Bye bye, cable

If you’re not sitting down, you should be. Because what I’m about to tell you is going to rock you to the very foundations of what you believe to be true about me.

Beau and I are turning off our cable TV.

Why? Because it’s spendy and mostly crap. How many Sundays have I watched myself fall into a shameful HGTV spiral of House Hunters International,, Property Virgins, Holmes on Homes, and Design Star? Folks, I don’t even own a house! Plus, those are hours I could be writing or reading.

The most useful part of our cable subscription is the DVR we have, a fussy, uncooperative little thing that cuts off shows, decides what and when to record, and so forth. We never watch shows when they are broadcast–except maybe America’s Next Top Model.

With the rise of Hulu, we feel pretty confident that the things we love to watch throughout the year will stay on our radar. Other stuff we’ll catch on Netflix and on DVD.

The only thing I’m sad about is losing True Blood, but I’ll forget all the spoilers by the time the DVDs come out A YEAR FROM NOW. (Lame.)

Wish us luck! If you have any cable-free tips on TV watching, please send them our way.

Confidential from MTV

Found in a trash can at MTV in NYC:

The Hills spin-off ideas (rejected)

Speidi Sense
Spencer Pratt and Heidi Montag host a John Edwards: Crossing Over-style spirit encounter show, trying to reconnect celebrity guests with the beloved departed pets (except fish).

The Patridge Family
Audrina Patridge marries (now ex-)boyfriend Ryan Cabrera and they embark on a Giuliana and Bill-style quest to get pregnant.

Lo Life
Lo Bosworth flirts with disaster as she tries to find love while rehabilitating teens in the juvenile detention system.

Speidi Cents
Spencer Pratt and Heidi Montag host a Suze Orman-style money management program for twenty-somethings and new families.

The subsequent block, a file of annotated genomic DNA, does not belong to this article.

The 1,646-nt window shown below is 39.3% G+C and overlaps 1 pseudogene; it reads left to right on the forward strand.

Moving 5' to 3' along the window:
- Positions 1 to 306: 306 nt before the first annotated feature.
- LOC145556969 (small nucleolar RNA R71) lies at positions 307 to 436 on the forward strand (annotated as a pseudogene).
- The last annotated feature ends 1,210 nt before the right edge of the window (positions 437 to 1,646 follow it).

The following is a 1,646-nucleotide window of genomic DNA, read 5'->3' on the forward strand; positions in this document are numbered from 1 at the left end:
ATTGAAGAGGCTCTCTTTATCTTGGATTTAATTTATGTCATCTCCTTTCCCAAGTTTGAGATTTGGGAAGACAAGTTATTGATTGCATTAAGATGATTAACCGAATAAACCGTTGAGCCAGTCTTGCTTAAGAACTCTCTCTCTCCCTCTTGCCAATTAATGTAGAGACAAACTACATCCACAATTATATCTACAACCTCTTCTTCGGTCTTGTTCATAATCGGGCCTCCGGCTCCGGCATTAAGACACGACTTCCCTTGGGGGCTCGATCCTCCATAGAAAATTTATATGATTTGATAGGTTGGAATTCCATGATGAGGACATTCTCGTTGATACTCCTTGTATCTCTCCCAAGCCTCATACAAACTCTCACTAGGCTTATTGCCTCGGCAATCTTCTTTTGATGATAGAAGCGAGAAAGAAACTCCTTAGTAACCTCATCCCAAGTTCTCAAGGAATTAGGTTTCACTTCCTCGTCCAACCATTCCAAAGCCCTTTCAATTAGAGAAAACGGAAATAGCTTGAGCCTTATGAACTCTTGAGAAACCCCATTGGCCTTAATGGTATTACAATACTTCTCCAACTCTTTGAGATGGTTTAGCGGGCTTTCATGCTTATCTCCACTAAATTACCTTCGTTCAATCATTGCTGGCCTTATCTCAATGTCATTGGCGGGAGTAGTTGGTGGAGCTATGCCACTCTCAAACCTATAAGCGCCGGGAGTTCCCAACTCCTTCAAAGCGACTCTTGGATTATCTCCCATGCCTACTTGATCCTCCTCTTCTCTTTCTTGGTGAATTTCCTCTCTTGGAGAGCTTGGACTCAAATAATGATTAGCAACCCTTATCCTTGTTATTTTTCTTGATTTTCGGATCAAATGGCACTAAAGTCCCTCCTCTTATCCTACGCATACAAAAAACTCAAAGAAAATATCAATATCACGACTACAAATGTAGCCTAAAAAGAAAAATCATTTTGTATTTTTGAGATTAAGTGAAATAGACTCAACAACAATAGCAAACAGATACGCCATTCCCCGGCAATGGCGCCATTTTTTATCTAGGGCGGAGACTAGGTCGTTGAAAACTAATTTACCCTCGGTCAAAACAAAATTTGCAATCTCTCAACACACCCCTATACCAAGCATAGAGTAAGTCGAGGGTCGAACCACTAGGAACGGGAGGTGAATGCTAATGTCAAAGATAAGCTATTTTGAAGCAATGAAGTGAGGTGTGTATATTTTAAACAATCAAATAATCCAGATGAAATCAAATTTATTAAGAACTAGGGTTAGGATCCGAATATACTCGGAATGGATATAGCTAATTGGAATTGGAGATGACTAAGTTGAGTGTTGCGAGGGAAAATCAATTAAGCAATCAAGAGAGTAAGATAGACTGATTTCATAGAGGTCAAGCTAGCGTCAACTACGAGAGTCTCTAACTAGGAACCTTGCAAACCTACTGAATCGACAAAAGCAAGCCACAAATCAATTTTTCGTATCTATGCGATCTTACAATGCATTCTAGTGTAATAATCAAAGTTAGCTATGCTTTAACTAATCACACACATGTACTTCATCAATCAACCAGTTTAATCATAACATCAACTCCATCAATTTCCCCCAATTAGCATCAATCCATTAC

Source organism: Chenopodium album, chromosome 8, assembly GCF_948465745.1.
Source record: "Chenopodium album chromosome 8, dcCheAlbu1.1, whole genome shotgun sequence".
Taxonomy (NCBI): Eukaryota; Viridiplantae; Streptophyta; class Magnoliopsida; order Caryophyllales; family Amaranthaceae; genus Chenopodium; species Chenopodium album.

Stephanie Pratt, dressed as a giant pink mastodon, hosts a children’s show that teaches kids to stay away from drugs, alcohol, and carbohydrates.

Jenner Bender
In a Punk’d style comedy show, Brody Jenner’s friends take him out and get him drunk repeatedly, then dress him in drag when he passes out. They drop him in an unfamiliar part of town with only a Cricket cell phone and a greasy five dollar bill to make his way home.

Speidi Scents
Spencer Pratt and Heidi Montag retreat to Santa Barbara, where they try to launch a fragrance line a la Tori and Dean Inn Love.

A Man in Every Port
Whitney Port and her sister Jade star in a Bachelorette-style competition show where suitors attempt to woo both sisters–while they are challenged to avoid giving a rose to the same guy!

The Ballad of Justin-Bobby
On a Kung-Fu-like search, Justin-Bobby rides his hog across America, stopping in small towns along the way in order to commit various acts of unprovoked douchebaggery.

Kell Hath No Fury
Kelly Cutrone oversees the management of a series of mob hits against each former cast member of The Hills in a Running Man-style competition show where there can be only one winner.

Beau’s Buffy the Vampire Slayer exit interview

You may have heard that Beau recently completed the Herculean task of watching every episode of Buffy the Vampire Slayer with me. It was kind of an agreed-upon prerequisite for living with me. I’m very proud of him for not only sticking it out, but also finding much to love about the show.

Beau and I sat down last night to talk Buffy, just one night after he watched “Chosen,” the show’s final episode, in our bedroom. Here’s what he remembers about Buffy:

Ten Favorite Episodes (in no order)
“Once More, with Feeling” (Season 6)
“Hush” (Season 4)
“Two to Go” (Season 6)
“Doppelgangland” (Season 3)
“Killed by Death” (Season 2)
“Help” (Season 7)
“Halloween” (Season 2)
“Witch” (Season 1)
“Life Serial” (Season 6)
“Storyteller” (Season 7)

Favorite Season Overall
Season 7

Favorite Character
Anya, the 1100-year old ex-vengeance demon